Creating a customized employee experience: If you build it, they will come

It is truly the Field of Dreams for today’s workforce. A place where people have the flexibility to do what they do best while producing excellent results for their organization. It shouldn’t take a miracle to create an extraordinary employee experience given the data, experience and history we have at our disposal.

Back in the early 2000's, the media agency where I was employed was plagued by a staggering annual turnover rate of over 75% for entry-level employees with less than 2 years of company service. While many companies are somewhat accustomed to high turnover at the entry levels and use this methodology as an informal way of weeding out talent that might not be an ideal fit, such high churn rates inevitably create high costs (including recruitment fees, internal staff compensation dollars and time spent) for which the return is net negative. Inevitably, we lost valuable employees to our competitors who would have had a bright future with us and many on the leadership team refused to acknowledge that there was an opportunity we needed to address and capitalize on.

Despite the company’s external successes in terms exceeding revenue and profit targets multiple years and acquiring global industry accolades, our employees were quite vocal that the company was, essentially, a terrible place for one’s career – there was little concern for true work- life balance, people were viewed as expendable (yes, the term hiring a “body” was often used), managers didn't focus on being great managers & leadership abilities were inconsistent across teams. People therefore felt they needed to leave to further develop their careers. Although not having the business-specific burning platform for change, we were certainly given a clear mandate from employees around the world. In mid 2005, after reviewing feedback from our organizational health surveys, employee roundtables and exit interview data, I facilitated a very frank and open dialogue with the senior team, not unlike what other HR leaders have done.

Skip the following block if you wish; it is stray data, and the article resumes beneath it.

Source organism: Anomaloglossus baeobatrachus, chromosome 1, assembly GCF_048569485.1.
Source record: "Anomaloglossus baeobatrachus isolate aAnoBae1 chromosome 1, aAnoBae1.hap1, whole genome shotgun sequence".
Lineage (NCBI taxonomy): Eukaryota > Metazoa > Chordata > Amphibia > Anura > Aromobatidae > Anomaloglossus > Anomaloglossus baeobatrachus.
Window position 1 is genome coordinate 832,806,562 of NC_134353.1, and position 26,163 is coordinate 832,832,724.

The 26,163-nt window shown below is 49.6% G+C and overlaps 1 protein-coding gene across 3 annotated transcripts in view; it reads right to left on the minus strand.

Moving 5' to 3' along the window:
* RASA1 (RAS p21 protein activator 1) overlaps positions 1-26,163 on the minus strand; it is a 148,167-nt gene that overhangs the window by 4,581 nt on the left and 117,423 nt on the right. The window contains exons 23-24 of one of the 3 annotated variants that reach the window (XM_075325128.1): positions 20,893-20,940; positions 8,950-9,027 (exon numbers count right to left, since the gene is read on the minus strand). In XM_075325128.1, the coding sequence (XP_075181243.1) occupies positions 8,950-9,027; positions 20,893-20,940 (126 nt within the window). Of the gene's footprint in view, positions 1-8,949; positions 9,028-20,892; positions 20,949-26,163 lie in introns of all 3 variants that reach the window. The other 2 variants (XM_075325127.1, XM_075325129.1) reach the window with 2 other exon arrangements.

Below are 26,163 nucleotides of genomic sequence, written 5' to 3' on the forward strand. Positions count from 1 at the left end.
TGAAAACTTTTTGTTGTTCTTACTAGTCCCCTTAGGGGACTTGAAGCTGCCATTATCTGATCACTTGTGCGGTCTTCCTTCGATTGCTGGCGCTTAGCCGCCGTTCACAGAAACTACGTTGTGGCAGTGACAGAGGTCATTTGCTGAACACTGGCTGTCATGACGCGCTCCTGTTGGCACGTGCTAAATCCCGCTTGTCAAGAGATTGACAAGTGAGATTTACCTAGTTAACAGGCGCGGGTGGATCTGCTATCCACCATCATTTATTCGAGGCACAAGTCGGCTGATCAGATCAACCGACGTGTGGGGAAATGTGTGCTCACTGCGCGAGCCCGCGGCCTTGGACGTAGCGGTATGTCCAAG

How should we tackle this? We focused on the tools that we directly controlled as a company that impact the overall employee experience. Not surprisingly, the list of what we did control around the employee experience was far longer that what we did not control. For instance: 

  • Base Pay
  • Incentives/Spot/Retention Bonuses
  • Short and Long Term Incentives
  • Perquisites
  • Corporate Social Responsibility Programs
  • Time Off for Holidays, Vacation, Illness, Family Care, Sabbaticals
  • Project Assignments / International Posts / Rotational Programs
  • Training and Development / Coaching
  • Feedback from Managers, Peers and Direct Reports
  • Manager Effectiveness
  • Performance Management Process
  • Talent / Succession Planning
  • Internal Communications
  • Career Management
  • Officer Status & Job Titles
  • Culture Survey /Employee Roundtable Feedback
  • Employment Contracts / Terms of Employment 

Were we effectively managing all of these resources, processes and tools in a way which ultimately resulted in happy and productive employees at all levels? We were not. In retrospect, one of most interesting ideas I proposed didn't generate the level of discussion I would have anticipated and it was a fairly novel idea for senior leaders to contemplate – the exact slide shared with the leadership team was as follows:

The big idea was that we should have as many career options as we have employees, given people are unique by nature. It was clear that employees were each looking for something personal and relevant to them, and this overwhelming need for “unique” options could provide us with a new framework for thinking about the employee experience. If we could provide compelling career opportunities and more personally relevant paths for our employees, it would improve retention of top talent and therefore be reflected in our financial results; it would serve as a ripple effect into the industry thereby enabling us to attract top talent from our competitors. The costs ideally should be net-neutral since if we were working with complete information regarding employee preferences, we would be able to make trade-offs between different employees based upon their career desires while of course ensuring the needs and demands of the business were being met.